The better question is do you have a use for the additional fourth position and many people do not. In some cases a detented 3 position or self canceling 4 way valve is preferred. There is even a use case for detented or spring center 3 way valves.I only have float remotes. Price aside, what are the use cases where you’d want a double acting rear remote over a float rear remote?
Float detent is just a fourth position on a double acting valve.I’m probably not asking this question in the right way because I still don’t understand. What types of implements and utilizations of the implements would benefit from a double acting valve more/better than a float detent valve?
When in float the pump is connected to tank along with both work ports. There is no pressure at the logsplitter. That is the definition of float. You can purchase a 3 position 4 way valve with detents on one or both shifted positions and use it to supply something like a log splitter. On my tractor I have a set of constant flow outlets for the log splitter. They are controlled by a simple two position push-pull selector valve.Interesting, I thought the float detent was required for 3-point splitters, to ensure continual flow of the hydraulic fluid?
I can give you one case. Maybe.I only have float remotes. Price aside, what are the use cases where you’d want a double acting rear remote over a float rear remote?
Henro you have talked abour these valves with built in cylinder locks multiple times. I have never seen a valve like that. What brand and model are they?I can give you one case. Maybe.
My rear remotes are double acting, but with built in check valves. The check valves lock the cylinders in place and there is virtually no leak down.
I have one double acting valve with float detent. When not in float, it acts as a normal double acting valve does. So a cylinder that is connected to the float capable valve, WILL leak down over time. How fast depends on how tight the valve clearances are.
If the remote with float is on something where leak down might be a concern, better to use a double acting valve with check valves built in. An example might be a tilt cylinder on the 3PH when a rotary cutter is attached.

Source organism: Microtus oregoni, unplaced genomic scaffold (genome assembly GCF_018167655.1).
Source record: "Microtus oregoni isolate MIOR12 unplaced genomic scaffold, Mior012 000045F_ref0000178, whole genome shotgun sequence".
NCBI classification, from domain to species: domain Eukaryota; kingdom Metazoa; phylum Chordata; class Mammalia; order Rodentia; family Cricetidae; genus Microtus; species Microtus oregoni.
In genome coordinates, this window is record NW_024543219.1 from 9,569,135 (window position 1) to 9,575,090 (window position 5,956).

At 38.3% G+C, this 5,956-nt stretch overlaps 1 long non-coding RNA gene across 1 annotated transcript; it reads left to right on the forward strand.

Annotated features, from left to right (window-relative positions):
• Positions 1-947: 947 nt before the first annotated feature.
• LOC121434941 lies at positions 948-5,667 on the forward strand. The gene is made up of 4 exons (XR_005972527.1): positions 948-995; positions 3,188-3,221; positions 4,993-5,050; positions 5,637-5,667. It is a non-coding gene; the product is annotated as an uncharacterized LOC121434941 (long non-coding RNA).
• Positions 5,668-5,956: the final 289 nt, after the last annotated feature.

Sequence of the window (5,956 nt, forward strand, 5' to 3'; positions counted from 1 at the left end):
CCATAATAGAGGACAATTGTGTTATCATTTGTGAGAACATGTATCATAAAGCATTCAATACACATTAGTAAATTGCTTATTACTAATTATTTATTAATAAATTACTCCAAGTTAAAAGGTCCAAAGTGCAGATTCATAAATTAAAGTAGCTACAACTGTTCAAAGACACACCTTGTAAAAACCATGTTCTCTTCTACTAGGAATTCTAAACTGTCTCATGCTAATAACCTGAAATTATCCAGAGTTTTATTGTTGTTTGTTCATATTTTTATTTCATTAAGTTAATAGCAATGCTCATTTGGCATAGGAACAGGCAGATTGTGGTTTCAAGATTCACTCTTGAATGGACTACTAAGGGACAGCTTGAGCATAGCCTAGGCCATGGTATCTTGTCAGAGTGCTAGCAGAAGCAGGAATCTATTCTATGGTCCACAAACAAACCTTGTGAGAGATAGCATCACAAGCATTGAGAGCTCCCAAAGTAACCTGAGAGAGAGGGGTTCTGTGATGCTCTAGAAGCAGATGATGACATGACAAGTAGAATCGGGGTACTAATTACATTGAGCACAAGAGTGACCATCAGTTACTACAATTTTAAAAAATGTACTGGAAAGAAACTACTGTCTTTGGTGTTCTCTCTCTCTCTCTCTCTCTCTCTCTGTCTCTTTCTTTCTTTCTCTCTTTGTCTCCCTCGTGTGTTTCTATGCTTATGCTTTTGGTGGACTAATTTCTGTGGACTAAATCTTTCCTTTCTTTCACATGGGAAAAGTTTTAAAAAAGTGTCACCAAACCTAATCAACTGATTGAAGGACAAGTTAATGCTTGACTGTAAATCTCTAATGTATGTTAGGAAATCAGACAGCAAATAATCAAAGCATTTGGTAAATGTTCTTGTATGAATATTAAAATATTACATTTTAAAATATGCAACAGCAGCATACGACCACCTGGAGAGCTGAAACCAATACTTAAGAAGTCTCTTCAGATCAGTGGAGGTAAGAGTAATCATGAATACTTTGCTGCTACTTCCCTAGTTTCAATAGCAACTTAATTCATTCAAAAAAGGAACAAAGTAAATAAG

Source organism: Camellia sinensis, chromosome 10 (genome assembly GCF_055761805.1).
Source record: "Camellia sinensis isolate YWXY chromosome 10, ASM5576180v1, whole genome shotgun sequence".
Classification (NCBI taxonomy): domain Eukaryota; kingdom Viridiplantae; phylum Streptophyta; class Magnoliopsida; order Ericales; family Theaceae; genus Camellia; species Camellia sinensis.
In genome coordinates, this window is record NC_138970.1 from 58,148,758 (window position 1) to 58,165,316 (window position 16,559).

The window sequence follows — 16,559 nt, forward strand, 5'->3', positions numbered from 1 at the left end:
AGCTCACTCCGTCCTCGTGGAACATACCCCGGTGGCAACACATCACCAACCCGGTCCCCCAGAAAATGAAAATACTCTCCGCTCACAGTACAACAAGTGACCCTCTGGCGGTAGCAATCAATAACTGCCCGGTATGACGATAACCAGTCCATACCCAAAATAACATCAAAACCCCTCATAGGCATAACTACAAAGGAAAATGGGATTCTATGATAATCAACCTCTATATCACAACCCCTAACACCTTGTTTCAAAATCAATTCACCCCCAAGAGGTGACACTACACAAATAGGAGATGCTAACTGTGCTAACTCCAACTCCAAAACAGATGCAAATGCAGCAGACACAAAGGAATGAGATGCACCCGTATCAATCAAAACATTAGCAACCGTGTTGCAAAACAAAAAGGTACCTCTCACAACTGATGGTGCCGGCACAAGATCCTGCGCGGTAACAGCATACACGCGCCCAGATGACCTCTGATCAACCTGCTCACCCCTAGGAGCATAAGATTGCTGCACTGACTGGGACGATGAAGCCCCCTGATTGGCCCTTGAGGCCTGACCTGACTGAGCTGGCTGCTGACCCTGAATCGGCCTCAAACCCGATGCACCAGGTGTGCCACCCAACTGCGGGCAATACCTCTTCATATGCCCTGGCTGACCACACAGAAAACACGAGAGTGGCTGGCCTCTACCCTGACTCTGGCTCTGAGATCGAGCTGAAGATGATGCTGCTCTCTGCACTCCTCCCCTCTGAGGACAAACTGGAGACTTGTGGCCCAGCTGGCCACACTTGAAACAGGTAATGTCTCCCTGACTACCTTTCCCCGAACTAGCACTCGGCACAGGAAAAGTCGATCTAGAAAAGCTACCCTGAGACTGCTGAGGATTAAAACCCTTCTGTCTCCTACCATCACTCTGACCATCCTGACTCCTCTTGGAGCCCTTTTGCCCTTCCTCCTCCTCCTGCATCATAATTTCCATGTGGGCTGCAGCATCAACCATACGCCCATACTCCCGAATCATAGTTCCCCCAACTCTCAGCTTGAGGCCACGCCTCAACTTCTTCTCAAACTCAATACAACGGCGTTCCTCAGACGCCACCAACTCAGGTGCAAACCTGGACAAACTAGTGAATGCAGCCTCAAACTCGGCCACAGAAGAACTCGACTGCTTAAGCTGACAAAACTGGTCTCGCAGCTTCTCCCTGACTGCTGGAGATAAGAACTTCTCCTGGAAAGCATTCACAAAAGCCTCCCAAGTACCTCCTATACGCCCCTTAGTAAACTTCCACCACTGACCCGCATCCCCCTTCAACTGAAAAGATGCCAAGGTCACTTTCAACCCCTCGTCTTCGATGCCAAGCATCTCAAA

BUT this may be an aside, as you did not ask about valve sections that have check valves built in. Personally I think they are a great option.
Also, pilot operated check valves are not compatible with the float option. You can get one or the other, but not both.
Sorry for the tangential reply...hope it was worth my typing it.
Is this in response to my question? If so you missed my point.https://www.agristoreusa.com/collections/category-1-hydraulic-top-links
‘These have the check valves. My Kubota top link is smooth on sides and does not, hence it leaks down so you want to keep that in mind.
It has been probably 15 years or a bit more since I bought them. I may have put some details in a thread I started at TBN back then. If I can find some details I will post them.Henro you have talked abour these valves with built in cylinder locks multiple times. I have never seen a valve like that. What brand and model are they?
Prince makes the SV series (12 GPM) and 20 series (20 GPM) sectional valves . I have used both and AFAIK the only check valves availabe with in them are the normal load checks present in just about all directional control valves. Are you by chance confusing load checks with cylinder checks?It has been probably 15 years or a bit more since I bought them. I may have put some details in a thread I started at TBN back then. If I can find some details I will post them.
With these valve sections there is a definite “click” due to the check valves shifting when the valve is operated. I think I got the from Prince.